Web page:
I hum, listening to him talk about biking as I work to master the muscular curve of his calf, the arch of his foot, the protruding bone at his ankle. “Canberra is flat,” he says. “We rode our bikes everywhere. It’s a perfect city for it. Nice tracks. Good roads. Even though I rode all the time, my mates and I were idiots a lot, so of course I fell a lot, too.” I love his voice, get lost in it as I count the vertebrae of his spine, the way his hair curls over his ear, the dark shadow of stubble cutting across his jaw. It’s one thing to see all of this, and another thing entirely to imagine touching it, knowing it as well with my hands as I now do with my eyes.

I have a lifetime’s worth of fantasies on these pages, and I am convinced Oliver has just helped me create the sexiest thing comics will ever see.

I wipe the back of my hand across my forehead, sighing. “I think this is good.”

Oliver rolls to his side, propping himself on one elbow. Seriously it’s absurd. On the white rug in his blue boxer briefs he looks like he’s posing for Playgirl.

“What time is it?” he asks.

I glance at the cock—CLOCK on the cable box. “Eight nineteen.” I need to get out of here.

He stretches: muscles shaking, fists clenched, head thrown back in the relief of it. After an enormous happy groan, he asks, “You gonna show me what you did?”

“Not a chance.”

“So it’s quite pornographic, then?”

I laugh. “You’re in your boxers.”

“That’s a yes? Now I really want to see what you drew.”

“You will,” I tell him. “Eventually. I want to go a little edgier with the next project.” I duck my head, tuck my hair behind an ear. “You helped with some ideas for that. Thanks.”

Is it awkward right now? It doesn’t feel awkward but maybe I’m just terrible at reading these kinds of things. It felt really easy. It feels easy.

He stands, finds his jeans, and begins putting them back on. I bid farewell to the most perfect half-hard cock I’ve never seen. “Just helping a friend out,” he murmurs. “As one does.”

“Thanks,” I say again.

“Hope it distracted you a little, at least.”

I catch his eye as his head reappears from inside his shirt as he pulls it over his head. “Distracted me from what?”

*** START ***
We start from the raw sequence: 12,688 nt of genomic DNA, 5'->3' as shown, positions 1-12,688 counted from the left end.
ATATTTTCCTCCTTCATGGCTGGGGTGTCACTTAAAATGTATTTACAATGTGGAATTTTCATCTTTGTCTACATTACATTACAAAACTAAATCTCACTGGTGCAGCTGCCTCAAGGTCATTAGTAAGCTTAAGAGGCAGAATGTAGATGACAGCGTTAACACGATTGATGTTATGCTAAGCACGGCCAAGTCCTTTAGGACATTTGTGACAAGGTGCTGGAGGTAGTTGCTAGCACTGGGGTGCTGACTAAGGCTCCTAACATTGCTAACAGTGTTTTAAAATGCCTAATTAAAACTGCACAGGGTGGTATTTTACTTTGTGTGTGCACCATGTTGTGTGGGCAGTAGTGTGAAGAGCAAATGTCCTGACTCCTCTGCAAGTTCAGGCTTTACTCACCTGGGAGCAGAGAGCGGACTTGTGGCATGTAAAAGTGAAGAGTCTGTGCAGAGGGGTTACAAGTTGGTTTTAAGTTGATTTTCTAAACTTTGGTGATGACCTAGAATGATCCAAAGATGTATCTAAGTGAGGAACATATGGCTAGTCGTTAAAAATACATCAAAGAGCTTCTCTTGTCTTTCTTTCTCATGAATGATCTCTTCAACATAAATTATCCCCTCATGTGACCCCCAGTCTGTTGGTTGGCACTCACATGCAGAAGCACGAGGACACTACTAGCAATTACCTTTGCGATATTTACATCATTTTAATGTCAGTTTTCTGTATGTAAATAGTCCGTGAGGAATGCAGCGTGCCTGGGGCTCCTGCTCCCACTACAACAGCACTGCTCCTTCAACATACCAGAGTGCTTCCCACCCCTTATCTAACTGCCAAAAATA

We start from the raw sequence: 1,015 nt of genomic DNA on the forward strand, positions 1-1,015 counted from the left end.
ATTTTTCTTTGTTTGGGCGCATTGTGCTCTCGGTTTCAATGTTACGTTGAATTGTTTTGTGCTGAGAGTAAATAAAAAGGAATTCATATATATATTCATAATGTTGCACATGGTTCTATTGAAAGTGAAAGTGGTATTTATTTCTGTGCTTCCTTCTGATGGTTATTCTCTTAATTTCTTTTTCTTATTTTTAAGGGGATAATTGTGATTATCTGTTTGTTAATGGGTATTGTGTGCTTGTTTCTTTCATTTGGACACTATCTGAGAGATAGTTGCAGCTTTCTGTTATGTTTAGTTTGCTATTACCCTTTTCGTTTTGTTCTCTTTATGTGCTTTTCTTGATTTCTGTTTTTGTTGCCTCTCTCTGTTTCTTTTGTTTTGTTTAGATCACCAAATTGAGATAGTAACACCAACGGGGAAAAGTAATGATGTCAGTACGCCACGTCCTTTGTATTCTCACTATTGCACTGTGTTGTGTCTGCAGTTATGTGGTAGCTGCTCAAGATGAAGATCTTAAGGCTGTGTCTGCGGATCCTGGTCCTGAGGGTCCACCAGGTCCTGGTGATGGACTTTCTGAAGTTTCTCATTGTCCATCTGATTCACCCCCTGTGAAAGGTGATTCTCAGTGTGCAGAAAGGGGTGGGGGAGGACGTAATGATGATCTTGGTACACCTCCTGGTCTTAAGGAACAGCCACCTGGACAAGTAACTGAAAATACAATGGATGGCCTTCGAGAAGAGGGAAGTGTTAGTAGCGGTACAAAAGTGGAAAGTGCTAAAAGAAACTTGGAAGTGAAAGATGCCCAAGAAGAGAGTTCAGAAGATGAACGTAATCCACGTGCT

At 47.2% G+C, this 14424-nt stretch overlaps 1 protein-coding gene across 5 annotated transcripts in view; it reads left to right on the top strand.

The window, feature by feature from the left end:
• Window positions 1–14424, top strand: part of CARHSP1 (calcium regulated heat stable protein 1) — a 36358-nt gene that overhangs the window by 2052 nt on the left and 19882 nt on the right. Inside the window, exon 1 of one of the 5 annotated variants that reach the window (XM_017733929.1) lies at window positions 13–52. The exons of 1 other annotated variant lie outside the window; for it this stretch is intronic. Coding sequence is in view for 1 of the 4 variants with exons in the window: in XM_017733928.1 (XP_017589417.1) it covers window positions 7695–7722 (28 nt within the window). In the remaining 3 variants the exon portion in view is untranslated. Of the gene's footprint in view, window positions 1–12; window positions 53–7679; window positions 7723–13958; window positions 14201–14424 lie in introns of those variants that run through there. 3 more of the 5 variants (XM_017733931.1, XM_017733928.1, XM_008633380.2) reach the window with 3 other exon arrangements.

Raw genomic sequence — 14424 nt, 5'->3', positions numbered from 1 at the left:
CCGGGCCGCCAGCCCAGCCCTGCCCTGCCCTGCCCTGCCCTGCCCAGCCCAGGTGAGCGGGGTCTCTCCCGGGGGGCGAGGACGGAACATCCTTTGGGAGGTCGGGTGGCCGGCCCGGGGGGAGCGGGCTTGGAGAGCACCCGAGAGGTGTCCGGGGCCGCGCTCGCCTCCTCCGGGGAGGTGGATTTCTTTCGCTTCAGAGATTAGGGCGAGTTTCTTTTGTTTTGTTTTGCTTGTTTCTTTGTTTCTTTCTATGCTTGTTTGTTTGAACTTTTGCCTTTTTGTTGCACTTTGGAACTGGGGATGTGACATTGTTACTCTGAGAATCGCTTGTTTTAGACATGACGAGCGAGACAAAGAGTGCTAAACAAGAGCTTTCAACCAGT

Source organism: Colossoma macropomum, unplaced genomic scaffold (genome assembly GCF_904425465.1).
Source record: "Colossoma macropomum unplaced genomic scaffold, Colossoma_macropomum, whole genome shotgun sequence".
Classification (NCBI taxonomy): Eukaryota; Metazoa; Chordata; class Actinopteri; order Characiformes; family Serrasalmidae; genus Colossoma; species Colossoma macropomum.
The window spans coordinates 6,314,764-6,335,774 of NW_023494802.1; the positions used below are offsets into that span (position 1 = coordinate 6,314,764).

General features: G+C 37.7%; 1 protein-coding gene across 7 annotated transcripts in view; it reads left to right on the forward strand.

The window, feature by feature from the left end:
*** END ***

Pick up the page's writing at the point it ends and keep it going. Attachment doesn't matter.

Oliver laughs and comes close enough to reach out and muss my hair. “I’ll see you later, Lola Love.”

He’s out of the apartment and heading down to his store before I remember the Martian Razor and that the Variety article has been posted sometime in the past hour.

HARLOW TOSSES HER purse onto the bench and slides into the booth across from me. “Sorry I’m late.”

“No worries. I ordered you the salmon Caesar.” I look back to the entrance to the restaurant. “No Finn? I thought he was flying in late last night?”

“He had to stay up for the week. Something about the fuse box or control panel and—” Harlow pretends to fall asleep on the table.

“I can never keep track of where he is,” I mumble into my water glass.

“Here’s a trick. When I look like this?” She gestures to her perfectly styled hair and makeup. “He’s not here. If he was here this morning, I’d be too worn-out to—”

“Got it.” I love my girl but she is Empress of the Overshare.

“So what happened to you guys after you stumbled out of Hennessey’s last night? I couldn’t tell who was propping up who.”

I lean out of the way when the waitress drops off our food, and thank her. “I don’t remember how we got back to the loft, but Oliver slept over,” I say once our waitress is gone.

I’m not looking at Harlow when I say this so it startles me when she slams her palms down on the tabletop, already halfway out of her seat. “He what?”

A few customers are looking over at us, and I hiss, “He slept on the goddamn couch, will you put your ass in your chair?”

Her face falls and she sits back down. “God. Don’t do that to me.”

“Do what?” I ask. “It’s Oliver.”

She snorts. “Exactly.”

I try to read her expression but she’s gotten better at keeping her mouth shut since she’s been with Finn, and even though I know she’s thinking something, it isn’t written all over her face.

“Well, okay, about that . . .” I start, and Harlow leans forward with her hands clasped together, forearms resting on the table, and two perfectly sculpted auburn eyebrows raised in interest.

I debate how much to tell her here. I have no idea what Oliver’s dating life looks like and he may be perfectly busy without me, thank you very much. We hang out most days, but not most nights. By the number of stories Finn and Ansel have about Oliver back in the day—as well as Oliver’s enviable poker face—I suspect he’s getting a lot more action these days than I am, I just never hear about it. And, admittedly, with the book launch and travel and events, dating hasn’t been at the forefront of my mind in months. Harlow’s new marriage and Ansel’s imminent stateside move have been the most common topics of conversation when the girls are together.

So . . . I haven’t really mentioned my Oliver attraction to Harlow or Mia. Oliver has just been a nice, happy place for my thoughts to wander in times of stress—a relieving reminder to myself that I have someone I can talk to, that there is someone I can seek whose emotional beat mirrors my own when life gets crazy. Besides, Harlow, Mia, and I have known each other since elementary school, and I’ve learned over the years how quickly Harlow becomes invested. Oliver had a chance in Vegas, and didn’t take it. I can’t imagine he’d be interested in complicating our friendship now that it’s obviously working well for both of us, and I don’t want Harlow to feel resentful toward him for not reciprocating my feelings. Harlow’s strength can also be her weakness: she is the most fiercely loyal person I know.